What is Health Information Technology (HIT)?
HIT refers to the electronic systems that are used by healthcare professionals and patients to manage health information. Key elements of HIT include electronic health records, personal health records, electronic prescribing, and the secure application of these systems in the healthcare environment. Defined as “the application of information processing involving both computer hardware and software that deals with the storage, retrieval, sharing, and use of healthcare information, data, and knowledge for communication and decision making” (Thompson & Brailer, 2004), there is mounting evidence that HIT improves patient safety, patient outcomes, and provider efficiency (Tupper, 2018).
What is Health Informatics?
Health informatics is the development and assessment of methods and systems for the acquisition, processing, and interpretation of patient data with the help of knowledge from scientific research. This definition implies that health informatics is not tied to the application of computers but more generally to the entire management of information in healthcare. The focus is the patient and the process of care (Imhoff, et al., 2001).
What is Nursing Informatics?
While informatics is the science of how data is processed and managed via computer systems, and health informatics refers to how information is managed in health care, nursing informatics (NI) applies computer technology to the practice of nursing as it focuses on how data, systems and technology impact and support patient care, clinical decisions, and workflows. In early nursing practices, Florence Nightingale saw the importance of collecting and analyzing data to improve patient care and outcomes. Some say she paved the way for NI.
Many definitions of NI exist but there is no clear consensus on a definition, perhaps due to the rapid evolution of information systems and technology in health care and the ever-changing impact on the practice of nursing. The Canadian Nursing Informatics Association (CNIA) has adopted the following International Medical Informatics Association (2009) definition (Chauvette & Paul, 2016):
“the science and practice [which] integrates nursing, its information and knowledge and their management with information and communication technologies to promote the health of people, families and communities worldwide”.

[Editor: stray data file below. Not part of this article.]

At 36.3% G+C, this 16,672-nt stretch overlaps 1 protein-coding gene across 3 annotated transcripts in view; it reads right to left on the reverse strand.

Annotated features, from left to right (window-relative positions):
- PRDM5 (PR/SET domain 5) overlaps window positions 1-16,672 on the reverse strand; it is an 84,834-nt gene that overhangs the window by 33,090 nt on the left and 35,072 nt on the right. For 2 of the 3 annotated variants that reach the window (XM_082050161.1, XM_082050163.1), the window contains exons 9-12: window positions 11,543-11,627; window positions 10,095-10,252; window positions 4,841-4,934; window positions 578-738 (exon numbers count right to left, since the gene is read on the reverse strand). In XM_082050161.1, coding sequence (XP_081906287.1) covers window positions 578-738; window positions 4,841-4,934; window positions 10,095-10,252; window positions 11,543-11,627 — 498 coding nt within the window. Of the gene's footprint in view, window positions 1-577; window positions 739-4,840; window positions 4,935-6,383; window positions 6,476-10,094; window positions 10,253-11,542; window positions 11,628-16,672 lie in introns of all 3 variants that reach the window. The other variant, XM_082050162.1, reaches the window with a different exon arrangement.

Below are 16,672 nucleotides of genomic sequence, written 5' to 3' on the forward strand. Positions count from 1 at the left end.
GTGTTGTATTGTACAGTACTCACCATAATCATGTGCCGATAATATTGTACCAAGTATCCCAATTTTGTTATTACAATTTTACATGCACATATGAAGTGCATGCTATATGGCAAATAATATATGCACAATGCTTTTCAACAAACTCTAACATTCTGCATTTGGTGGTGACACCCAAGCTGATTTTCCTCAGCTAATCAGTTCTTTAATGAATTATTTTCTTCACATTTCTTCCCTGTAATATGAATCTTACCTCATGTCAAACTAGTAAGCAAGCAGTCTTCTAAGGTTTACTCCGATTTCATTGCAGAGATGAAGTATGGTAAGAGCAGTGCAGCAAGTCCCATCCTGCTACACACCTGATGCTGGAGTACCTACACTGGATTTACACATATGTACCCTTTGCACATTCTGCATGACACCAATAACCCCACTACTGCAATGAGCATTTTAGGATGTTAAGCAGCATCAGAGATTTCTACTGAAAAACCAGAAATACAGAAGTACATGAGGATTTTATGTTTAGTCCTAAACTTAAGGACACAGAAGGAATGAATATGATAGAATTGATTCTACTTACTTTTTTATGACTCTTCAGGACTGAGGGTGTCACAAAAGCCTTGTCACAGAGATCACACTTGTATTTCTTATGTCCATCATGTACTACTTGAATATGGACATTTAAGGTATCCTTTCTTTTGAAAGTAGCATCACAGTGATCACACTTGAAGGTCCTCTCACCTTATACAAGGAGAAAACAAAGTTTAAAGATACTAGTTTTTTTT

Let’s take a look at the impact of Nursing Informatics on health care.
Video: What is Nursing Informatics | Time to put a spotlight on this growing field. (3:15)
Video: Nursing Informatics Overview (8:32)
Informatics and technology touch nurses across all continuums of patient care without their being actively aware they are participating in informatics. There are many expanding roles and opportunities within the specialty of Nursing Informatics. From project management, analyst, workload specialist, informatics education, research, data analysis and management, to technology procurement, there are endless possibilities for an Informatics Nurse’s role and responsibilities. Larger healthcare settings, such as an academic hospital, may have more NI opportunities than smaller settings which may only have IT specialists or only offer offsite support.
Let’s take a moment to watch an interview of a panel of Informatics Nurses to see how their experiences differ and how their work impacts patient care.
Video: Nursing Informatics | A Day in the Life (27:11)
Informatics and Technology Nurses act as advocates for clinical staff and workflow requirements to support clinical system build or technology delivery to meet the needs of the clinician for safe and efficient patient care. They often act as interpreters to bridge the gap between vendor/analyst and clinicians during projects to ensure assessments of requirements, build, testing, and implementation, followed by optimization needs, are translated to optimize workflows and the needs of the clinicians. As seen in this interview, Informatics Nurses don’t just work with nursing workflows in mind but rather the whole clinical team and administration roles required for patient care within a care setting. They essentially contribute to Health Informatics and Technology (HIT) as a whole!
Read the following article on the history of nursing informatics in Canada.
How can Nursing Leaders get Involved?
Informatics and Technology projects often involve clinical leadership such as Nursing Directors or Managers to assist with needs assessments, procurements, decision making and implementation planning. Nursing leaders should engage nursing subject matter experts (SMEs) with strong clinical expertise on their team when participating in informatics/technology project needs assessments, development decisions, and optimization needs. Front line staff want to feel engaged and part of the process for system or technology implementations and optimizations. It’s important that leaders seek their engagement and input when able.